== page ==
On a visit to the home of one my Hmong students ten years ago, his father and I had this conversation (through an interpreter):
I love what my son showed me he was doing in the school computer lab last week during Open House. I wish we had a computer here so I could use it to learn English—the adult school is so far, I don't have a driver’s license because you need to speak English to pass the test, and the bus takes so long.
Do you think other Hmong parents feel the same way?
Oh, yes. We were all talking about it at the Open House.
Well, if you could bring them together for a meeting, maybe I could get the principal and other teachers there, too, and we could see if there would be something we could do together to get computers in homes. I can't guarantee anything, but it's worth talking about.
Yes! How soon could we meet?!
That conversation led to a pilot project where our school provided computers and home Internet access to twenty families, and then an expanded program doing the same to fifty more. Immigrant students in those families quadrupled the progress in English assessments made by students who did not have home Internet access. We had, and continue to have, a school-wide commitment to improving reading by encouraging students to read high-interest books of their own choosing. Though the use of technology, our immigrant students were able to access thousands of higher-level "talking books" that provided audio and visual support for text, along with benefiting from numerous other online tools.
Our program was named the 2007 Grand Prize Winner
of the International Reading Association Presidential Award for Reading and Technology.
We subsequently expanded it even further
by cooperating with the Sacramento Mutual Housing Association, a nonprofit housing developer which housed a number of our families (and others) to provide more in-depth computer skills training along with English support at their affordable housing complexes.
The brutal impact on school funding caused by the recession forced us to stop our home computer project three years ago, though its loss for our families has been somewhat mitigated by a number of factors:
The increasing affordability of computers and Internet access
, and its increased accessibility due to the FCC's new rules
on cable companies providing hardware and DSL to low-income families
, particularly those with school-age students.
The advent of smartphones
, though they also offer their own challenges
to student use.
The dramatic increase of free online sites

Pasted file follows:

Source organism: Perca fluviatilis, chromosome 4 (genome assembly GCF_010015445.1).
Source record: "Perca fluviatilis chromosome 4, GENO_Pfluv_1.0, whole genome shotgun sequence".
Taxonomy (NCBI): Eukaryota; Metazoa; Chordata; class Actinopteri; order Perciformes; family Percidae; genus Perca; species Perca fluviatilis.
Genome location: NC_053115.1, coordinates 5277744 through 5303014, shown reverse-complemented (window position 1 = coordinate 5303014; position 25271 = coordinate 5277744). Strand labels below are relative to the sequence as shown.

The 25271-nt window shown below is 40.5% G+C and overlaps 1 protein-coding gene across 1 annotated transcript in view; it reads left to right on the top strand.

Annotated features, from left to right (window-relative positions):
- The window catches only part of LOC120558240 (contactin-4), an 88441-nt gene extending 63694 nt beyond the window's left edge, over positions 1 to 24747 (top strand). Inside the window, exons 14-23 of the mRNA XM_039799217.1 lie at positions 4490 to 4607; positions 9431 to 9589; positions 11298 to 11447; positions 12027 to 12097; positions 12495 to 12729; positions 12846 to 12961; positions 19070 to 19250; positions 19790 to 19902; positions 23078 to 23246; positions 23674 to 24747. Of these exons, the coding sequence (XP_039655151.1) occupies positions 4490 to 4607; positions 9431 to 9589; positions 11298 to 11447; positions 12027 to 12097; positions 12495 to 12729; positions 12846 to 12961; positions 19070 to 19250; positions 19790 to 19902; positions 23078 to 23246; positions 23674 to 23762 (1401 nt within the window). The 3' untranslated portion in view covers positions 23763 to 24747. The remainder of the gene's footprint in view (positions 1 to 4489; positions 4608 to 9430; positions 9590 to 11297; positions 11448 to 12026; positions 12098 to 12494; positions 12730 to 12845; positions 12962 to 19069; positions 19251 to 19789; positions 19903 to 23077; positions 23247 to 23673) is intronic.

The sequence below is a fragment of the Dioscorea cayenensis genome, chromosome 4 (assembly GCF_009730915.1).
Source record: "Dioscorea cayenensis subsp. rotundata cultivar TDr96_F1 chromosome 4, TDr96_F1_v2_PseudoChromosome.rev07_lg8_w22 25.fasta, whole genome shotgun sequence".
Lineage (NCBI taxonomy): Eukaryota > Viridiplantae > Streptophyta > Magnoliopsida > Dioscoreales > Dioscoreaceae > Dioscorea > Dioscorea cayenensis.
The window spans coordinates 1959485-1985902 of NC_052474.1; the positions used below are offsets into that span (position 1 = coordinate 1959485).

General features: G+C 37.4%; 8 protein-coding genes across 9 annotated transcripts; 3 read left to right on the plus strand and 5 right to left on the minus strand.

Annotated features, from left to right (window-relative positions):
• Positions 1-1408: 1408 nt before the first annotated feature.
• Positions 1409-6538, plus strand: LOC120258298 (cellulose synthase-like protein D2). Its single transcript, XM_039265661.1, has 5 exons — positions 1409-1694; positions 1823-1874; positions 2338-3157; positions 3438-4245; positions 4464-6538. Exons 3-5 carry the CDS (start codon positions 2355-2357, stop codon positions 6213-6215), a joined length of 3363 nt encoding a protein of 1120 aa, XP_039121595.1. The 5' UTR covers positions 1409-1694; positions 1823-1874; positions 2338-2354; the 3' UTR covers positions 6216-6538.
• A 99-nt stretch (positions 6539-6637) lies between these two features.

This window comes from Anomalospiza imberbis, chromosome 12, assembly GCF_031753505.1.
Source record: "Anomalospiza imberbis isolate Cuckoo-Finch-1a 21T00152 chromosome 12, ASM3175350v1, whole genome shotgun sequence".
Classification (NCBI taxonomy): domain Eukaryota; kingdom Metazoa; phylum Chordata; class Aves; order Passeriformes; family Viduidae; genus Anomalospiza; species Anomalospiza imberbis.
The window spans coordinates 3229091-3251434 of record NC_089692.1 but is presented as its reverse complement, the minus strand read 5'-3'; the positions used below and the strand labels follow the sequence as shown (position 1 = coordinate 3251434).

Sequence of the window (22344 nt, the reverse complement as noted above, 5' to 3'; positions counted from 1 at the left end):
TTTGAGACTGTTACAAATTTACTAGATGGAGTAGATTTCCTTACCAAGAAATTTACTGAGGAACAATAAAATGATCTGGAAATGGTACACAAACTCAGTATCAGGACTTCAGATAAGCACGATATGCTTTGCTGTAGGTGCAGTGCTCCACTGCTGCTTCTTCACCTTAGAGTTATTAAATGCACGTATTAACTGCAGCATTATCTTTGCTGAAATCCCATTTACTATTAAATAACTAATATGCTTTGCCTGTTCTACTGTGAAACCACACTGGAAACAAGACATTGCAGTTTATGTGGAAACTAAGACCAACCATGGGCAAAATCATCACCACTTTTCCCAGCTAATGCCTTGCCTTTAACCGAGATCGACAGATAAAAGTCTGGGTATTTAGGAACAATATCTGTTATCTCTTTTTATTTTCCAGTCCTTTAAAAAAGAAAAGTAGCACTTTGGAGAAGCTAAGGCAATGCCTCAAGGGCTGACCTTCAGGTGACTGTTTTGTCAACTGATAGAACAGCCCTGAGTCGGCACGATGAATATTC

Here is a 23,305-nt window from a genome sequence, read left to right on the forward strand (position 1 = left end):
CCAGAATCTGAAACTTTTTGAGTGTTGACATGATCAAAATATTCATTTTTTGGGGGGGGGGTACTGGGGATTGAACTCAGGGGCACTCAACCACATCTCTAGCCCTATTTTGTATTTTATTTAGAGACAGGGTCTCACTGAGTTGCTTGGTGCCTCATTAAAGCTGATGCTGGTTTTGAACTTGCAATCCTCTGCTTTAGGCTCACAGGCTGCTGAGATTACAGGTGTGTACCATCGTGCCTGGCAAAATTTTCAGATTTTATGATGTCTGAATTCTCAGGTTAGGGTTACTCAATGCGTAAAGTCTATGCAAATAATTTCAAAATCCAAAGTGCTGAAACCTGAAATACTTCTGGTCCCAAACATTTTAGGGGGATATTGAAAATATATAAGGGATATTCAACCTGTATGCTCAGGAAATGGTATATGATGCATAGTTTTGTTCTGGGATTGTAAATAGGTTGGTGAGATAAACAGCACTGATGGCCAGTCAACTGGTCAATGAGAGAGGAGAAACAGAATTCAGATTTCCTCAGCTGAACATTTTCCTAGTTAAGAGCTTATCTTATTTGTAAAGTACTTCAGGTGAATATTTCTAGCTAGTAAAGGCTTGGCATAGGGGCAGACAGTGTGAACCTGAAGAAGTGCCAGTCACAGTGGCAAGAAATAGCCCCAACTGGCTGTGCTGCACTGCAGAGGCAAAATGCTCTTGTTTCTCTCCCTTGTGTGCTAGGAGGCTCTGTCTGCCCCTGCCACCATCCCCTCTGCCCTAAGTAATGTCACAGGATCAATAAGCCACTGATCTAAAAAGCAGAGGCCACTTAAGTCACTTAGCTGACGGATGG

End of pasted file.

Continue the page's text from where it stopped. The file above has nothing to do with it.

that allow teachers to set-up virtual classrooms and allow them (and parents) to monitor student progress. During the life of the home computer project, parent commitment to accountability was key to its success, and these new sites make it even easier.
Recent well-publicized studies report that just providing free computers to students does not generate academic gains
. Those results should be no surprise to educators.
The key to the success of our home computer project, and the continued use of technology by our students to enhance reading and other English skills, is twofold:
Training for teachers, parents and students
and weekly monitoring and accountability.
Building a partnership between those same three stakeholders
in developing all aspects of the program, including weekly monitoring and accountability, so that it meets the self-interests and helps further the goals of everyone involved.
Without both of those key elements, it's unlikely that just about any program—technology or nontechnology related—is going to be successful.
For further information, a collection of resources, including in-depth descriptions and research on our home computer project and similar programs, can be found at The Best Resources For Learning About Schools Providing Home Computers & Internet Access to Students
Larry Ferlazzo has been a teacher at Luther Burbank High School is Sacramento, California for the past ten years. He's authored five books on education, writes a weekly teacher advice column for EDUCATION WEEK TEACHER, and a monthly post for THE NEW YORK TIMES on teaching English Language Learners.
© 2013 Larry Ferlazzo. Please do not reproduce in any form, electronic or otherwise. Technology Tools to Transform Teaching Text, Search, Capture, and…Learn? Using Cell Phones to Engage 21st Century Learners